When editor N.X. Sharps approached me last year to commission a story for Kaiju Rising II, I assumed it was because he’s been a fan of my military fiction novel, Into the Mist. A kaiju tale of sorts, it’s a story of a group of scientists and civilians who journey into the East Cape’s misty Te Urewera mountain ranges where they encounter a primordial monster, one which features strongly in New Zealand legend and culture. For me, it was the perfect set-up for lots of bloody, monstery action, set among the gnarled beeches of our native forest, and calling on local living mythology. But as an editor myself, I know putting together a kick-arse anthology isn’t just a case of collecting stories which reflect a particular theme—in this case, colossal monsters on the rampage—you also need a good balance of stories. To that end, I asked Nick if he was looking to me to provide some New Zealand flavour.
“Some NZ flavor would be awesome!” he replied. “Definitely, some of that, please.”
Lucky for me, New Zealand simply oozes atmosphere. Perhaps it’s because darkness and danger lurk just beneath the surface of our every day. As my Hounds of the Underworld co-author, Dan Rabarts, put it recently:
“That underlying current of creeping dread is a part of [New Zealand] life. We live on a string of major fault-lines, on the spines of any number of volcanoes, surrounded by violent and unpredictable oceans and everything they bring with them, including regular floods, cyclones and tornadoes. We live with a constant sense of isolation, both in our rural and suburban communities, and even within our own neighbourhoods.”
And it seems even looking in from the outside this omnipresent foreboding is evident, with American scholar William Schafer observing that “a common cultural link between Pākehā [non-Maori] and Māori is a belief in the hauntedness of the landscape, the sense that Aotearoa New Zealand is a land of sinister and unseen forces, of imminent (and immanent) threat, of the undead or revenant spirits.” (Schafer, 1998).
Well, that sorts that, then. All I needed to do was look to the landscape for my inspiration. I chose my childhood home, a small township perched at the edge of a crater on shores of Lake Taupō. A quiet place in the winter months, Taupō is a tourist destination, attracting thousands of visitors every year. They come to visit the mighty Huka Falls, the steamy Craters of the Moon, the evocative Mine Bay Māori rock carvings, or stay a night or two in the sleepy little hamlets that line the edge of the lake. These iconic landmarks would be the backdrop for my story.
And as for the monster? Which oversized creature or spirit might rampage across the pages? A giant golem? A basilisk? Something more traditional?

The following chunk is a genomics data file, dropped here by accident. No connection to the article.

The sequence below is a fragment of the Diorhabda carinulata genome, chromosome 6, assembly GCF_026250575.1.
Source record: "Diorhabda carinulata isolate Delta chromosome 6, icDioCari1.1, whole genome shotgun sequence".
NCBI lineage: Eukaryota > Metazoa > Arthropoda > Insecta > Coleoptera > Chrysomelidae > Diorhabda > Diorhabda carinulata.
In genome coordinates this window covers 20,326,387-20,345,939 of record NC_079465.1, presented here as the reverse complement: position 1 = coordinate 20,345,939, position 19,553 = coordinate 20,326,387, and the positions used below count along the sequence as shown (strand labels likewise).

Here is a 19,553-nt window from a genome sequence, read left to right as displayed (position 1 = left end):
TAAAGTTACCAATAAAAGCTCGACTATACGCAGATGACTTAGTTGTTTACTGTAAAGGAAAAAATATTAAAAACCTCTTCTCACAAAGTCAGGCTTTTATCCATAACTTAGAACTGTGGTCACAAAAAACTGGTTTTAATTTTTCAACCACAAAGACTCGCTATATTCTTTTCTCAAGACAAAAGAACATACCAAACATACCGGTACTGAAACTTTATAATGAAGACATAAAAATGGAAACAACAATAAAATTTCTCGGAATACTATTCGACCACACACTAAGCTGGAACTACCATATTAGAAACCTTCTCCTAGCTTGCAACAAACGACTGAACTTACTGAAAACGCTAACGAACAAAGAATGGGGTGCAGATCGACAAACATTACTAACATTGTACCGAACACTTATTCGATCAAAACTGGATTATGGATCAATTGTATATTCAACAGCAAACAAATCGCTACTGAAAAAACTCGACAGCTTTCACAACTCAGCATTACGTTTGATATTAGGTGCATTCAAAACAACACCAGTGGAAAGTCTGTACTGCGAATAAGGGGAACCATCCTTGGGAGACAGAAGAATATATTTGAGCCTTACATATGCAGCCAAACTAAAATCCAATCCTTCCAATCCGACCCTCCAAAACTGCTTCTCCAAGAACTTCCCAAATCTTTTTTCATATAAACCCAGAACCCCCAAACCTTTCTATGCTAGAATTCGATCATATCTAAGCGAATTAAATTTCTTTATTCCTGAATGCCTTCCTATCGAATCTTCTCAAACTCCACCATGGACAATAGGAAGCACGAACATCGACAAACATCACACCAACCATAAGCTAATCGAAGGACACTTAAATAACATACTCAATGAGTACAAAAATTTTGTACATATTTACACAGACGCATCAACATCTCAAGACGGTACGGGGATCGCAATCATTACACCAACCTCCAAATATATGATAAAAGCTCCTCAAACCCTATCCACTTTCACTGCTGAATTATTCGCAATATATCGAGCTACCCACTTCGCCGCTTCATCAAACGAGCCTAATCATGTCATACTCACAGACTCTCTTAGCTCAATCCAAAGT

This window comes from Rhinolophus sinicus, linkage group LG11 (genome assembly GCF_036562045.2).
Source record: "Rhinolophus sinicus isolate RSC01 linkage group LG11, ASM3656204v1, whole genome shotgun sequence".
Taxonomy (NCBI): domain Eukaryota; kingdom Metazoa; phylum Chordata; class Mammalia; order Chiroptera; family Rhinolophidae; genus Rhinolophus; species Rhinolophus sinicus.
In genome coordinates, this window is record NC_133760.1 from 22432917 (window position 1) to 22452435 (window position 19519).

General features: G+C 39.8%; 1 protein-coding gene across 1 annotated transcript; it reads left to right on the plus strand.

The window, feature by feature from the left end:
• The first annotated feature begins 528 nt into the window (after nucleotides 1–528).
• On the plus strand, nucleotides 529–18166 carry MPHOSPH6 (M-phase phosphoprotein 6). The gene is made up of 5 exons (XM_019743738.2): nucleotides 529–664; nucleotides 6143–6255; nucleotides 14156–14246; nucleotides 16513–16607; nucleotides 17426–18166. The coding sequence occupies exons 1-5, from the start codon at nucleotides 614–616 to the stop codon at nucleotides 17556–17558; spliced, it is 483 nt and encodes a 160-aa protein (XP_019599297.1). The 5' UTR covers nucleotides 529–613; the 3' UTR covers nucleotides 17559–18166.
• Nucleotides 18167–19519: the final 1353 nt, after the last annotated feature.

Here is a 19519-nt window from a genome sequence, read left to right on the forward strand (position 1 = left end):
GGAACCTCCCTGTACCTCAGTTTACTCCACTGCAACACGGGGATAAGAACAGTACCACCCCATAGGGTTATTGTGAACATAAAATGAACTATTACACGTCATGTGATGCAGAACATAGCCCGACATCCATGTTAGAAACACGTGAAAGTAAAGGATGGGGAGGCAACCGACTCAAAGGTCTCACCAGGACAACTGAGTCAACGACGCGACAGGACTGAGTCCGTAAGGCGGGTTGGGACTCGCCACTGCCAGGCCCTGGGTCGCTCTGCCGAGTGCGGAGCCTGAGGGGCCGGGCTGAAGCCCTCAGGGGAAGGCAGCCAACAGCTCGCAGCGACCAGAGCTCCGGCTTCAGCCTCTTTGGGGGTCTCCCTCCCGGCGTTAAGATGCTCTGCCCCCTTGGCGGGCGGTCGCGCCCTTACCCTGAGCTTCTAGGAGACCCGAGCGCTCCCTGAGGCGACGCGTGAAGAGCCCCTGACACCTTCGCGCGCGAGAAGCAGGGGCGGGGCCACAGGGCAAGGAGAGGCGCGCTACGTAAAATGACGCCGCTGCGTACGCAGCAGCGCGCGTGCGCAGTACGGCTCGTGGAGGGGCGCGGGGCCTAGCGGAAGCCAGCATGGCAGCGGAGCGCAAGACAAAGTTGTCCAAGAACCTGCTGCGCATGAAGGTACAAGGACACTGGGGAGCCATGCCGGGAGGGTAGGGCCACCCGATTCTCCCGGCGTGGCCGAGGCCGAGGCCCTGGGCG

Despite Peter Jackson’s best efforts to introduce elves and dwarfs, New Zealand hasn’t been readily settled by the pretty fairy folk of Europe, something that 19th century Scottish poet, Alexander Bathgate, lamented in his poem, Faerie:
Our craggy mountains steep are full of fear –
Even rugged men have felt their awful spell.
Yet lack they glamour of the fairy tale,
Nor gnome nor goblin do they e’er recall,
Though Nature speaks, e’en in the wind’s sad wail.
But Bathgate is right, because down here in Aotearoa, Nature does speak, and through a host of local folk creatures all associated with the landscape. I looked to New Zealand’s mythology to find them. There are the kahui-tipua, bands of cave-dwelling shape-shifting ogres, who hunted with packs of two-headed dogs. The first to occupy the South Island of New Zealand, the kahui-tipua were “giants who could stride from mountain to mountain and transform themselves into anything animate or inanimate.” (White, 1911)
There are the porotai, two-faced beasts conjured from both flesh and stone. There are manaia: creatures that are part-bird, part-serpent and part-man, who carry messages to the living from the spirit world. And then, of course, there are the water dwelling taniwha, man-eating lizard monsters, that can be benevolent or evil as the whim takes them.
But we mustn’t forget New Zealand’s natural fauna, almost kaiju themselves, species which roamed the land, swam in our seas, and inhabited our skies. Take, for example, the giant moa with its deadly ratite claws sufficient to disembowel a man with a single swipe, now hunted to extinction; the shy colossal squid, which still haunt our waters and whose brethren leave their calling cards on our beaches every now and again, or New Zealand’s Haast eagle, Te Hōkioi, the heaviest eagle species ever described, weighing up to 17.8kg (40 pounds) and with a wingspan of up to 3 metres (10 feet), and talons the size of a tiger’s.
So, which monster did I choose? If you want to find out, stop by the Kickstarter and pre-order yourself a copy. Suffice to say, for Kaiju Rising II, I was able to dredge up a revenant kaiju from the landscape itself, and from deep in the heart of New Zealand’s conception mythology.
William Schafer (1998) Mapping the Godzone.
John White (1911), Ancient History of the Maori, Vol. III., p. 124
About Lee Murray
Lee Murray is an award-winning writer of fantasy, science fiction, and horror. She lives with her family in the Land of the Long White Cloud where she conjures up stories for readers of all ages from her office overlooking a cow paddock.